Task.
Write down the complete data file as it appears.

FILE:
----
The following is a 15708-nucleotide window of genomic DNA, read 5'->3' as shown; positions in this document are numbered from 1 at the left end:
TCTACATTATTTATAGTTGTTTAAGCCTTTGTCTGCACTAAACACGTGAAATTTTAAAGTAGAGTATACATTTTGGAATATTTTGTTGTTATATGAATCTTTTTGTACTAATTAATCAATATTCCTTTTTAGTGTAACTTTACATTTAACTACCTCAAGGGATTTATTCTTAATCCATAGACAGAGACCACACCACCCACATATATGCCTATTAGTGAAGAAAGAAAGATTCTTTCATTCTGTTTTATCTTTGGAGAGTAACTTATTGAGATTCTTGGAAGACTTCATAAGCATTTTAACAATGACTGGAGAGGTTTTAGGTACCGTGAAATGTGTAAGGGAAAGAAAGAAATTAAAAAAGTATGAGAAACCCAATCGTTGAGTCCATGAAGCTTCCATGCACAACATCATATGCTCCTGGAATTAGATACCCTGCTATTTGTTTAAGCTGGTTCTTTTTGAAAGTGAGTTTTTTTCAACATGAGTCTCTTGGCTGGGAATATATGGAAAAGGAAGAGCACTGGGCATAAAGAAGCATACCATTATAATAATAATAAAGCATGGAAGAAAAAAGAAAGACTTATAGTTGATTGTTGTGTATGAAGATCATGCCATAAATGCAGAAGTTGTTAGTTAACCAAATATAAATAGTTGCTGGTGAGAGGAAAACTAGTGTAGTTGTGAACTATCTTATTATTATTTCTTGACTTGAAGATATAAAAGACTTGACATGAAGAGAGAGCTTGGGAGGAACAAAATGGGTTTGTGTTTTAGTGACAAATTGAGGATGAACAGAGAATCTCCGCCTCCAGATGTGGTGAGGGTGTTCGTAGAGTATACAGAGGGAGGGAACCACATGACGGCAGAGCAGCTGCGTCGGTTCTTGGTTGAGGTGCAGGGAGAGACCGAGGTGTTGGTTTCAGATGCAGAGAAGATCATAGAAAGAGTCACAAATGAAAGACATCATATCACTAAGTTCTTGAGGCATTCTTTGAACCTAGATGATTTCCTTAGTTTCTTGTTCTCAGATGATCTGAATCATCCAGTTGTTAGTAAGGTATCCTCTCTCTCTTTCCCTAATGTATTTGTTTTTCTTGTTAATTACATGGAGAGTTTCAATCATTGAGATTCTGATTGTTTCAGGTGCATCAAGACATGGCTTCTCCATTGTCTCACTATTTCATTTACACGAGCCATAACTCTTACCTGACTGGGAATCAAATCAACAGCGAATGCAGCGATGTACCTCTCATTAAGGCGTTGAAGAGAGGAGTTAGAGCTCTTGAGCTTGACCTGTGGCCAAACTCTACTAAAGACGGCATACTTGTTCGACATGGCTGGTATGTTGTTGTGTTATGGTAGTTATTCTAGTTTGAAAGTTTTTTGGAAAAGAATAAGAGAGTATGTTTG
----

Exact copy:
The following is a 15708-nucleotide window of genomic DNA, read 5'->3' as shown; positions in this document are numbered from 1 at the left end:
TCTACATTATTTATAGTTGTTTAAGCCTTTGTCTGCACTAAACACGTGAAATTTTAAAGTAGAGTATACATTTTGGAATATTTTGTTGTTATATGAATCTTTTTGTACTAATTAATCAATATTCCTTTTTAGTGTAACTTTACATTTAACTACCTCAAGGGATTTATTCTTAATCCATAGACAGAGACCACACCACCCACATATATGCCTATTAGTGAAGAAAGAAAGATTCTTTCATTCTGTTTTATCTTTGGAGAGTAACTTATTGAGATTCTTGGAAGACTTCATAAGCATTTTAACAATGACTGGAGAGGTTTTAGGTACCGTGAAATGTGTAAGGGAAAGAAAGAAATTAAAAAAGTATGAGAAACCCAATCGTTGAGTCCATGAAGCTTCCATGCACAACATCATATGCTCCTGGAATTAGATACCCTGCTATTTGTTTAAGCTGGTTCTTTTTGAAAGTGAGTTTTTTTCAACATGAGTCTCTTGGCTGGGAATATATGGAAAAGGAAGAGCACTGGGCATAAAGAAGCATACCATTATAATAATAATAAAGCATGGAAGAAAAAAGAAAGACTTATAGTTGATTGTTGTGTATGAAGATCATGCCATAAATGCAGAAGTTGTTAGTTAACCAAATATAAATAGTTGCTGGTGAGAGGAAAACTAGTGTAGTTGTGAACTATCTTATTATTATTTCTTGACTTGAAGATATAAAAGACTTGACATGAAGAGAGAGCTTGGGAGGAACAAAATGGGTTTGTGTTTTAGTGACAAATTGAGGATGAACAGAGAATCTCCGCCTCCAGATGTGGTGAGGGTGTTCGTAGAGTATACAGAGGGAGGGAACCACATGACGGCAGAGCAGCTGCGTCGGTTCTTGGTTGAGGTGCAGGGAGAGACCGAGGTGTTGGTTTCAGATGCAGAGAAGATCATAGAAAGAGTCACAAATGAAAGACATCATATCACTAAGTTCTTGAGGCATTCTTTGAACCTAGATGATTTCCTTAGTTTCTTGTTCTCAGATGATCTGAATCATCCAGTTGTTAGTAAGGTATCCTCTCTCTCTTTCCCTAATGTATTTGTTTTTCTTGTTAATTACATGGAGAGTTTCAATCATTGAGATTCTGATTGTTTCAGGTGCATCAAGACATGGCTTCTCCATTGTCTCACTATTTCATTTACACGAGCCATAACTCTTACCTGACTGGGAATCAAATCAACAGCGAATGCAGCGATGTACCTCTCATTAAGGCGTTGAAGAGAGGAGTTAGAGCTCTTGAGCTTGACCTGTGGCCAAACTCTACTAAAGACGGCATACTTGTTCGACATGGCTGGTATGTTGTTGTGTTATGGTAGTTATTCTAGTTTGAAAGTTTTTTGGAAAAGAATAAGAGAGTATGTTTG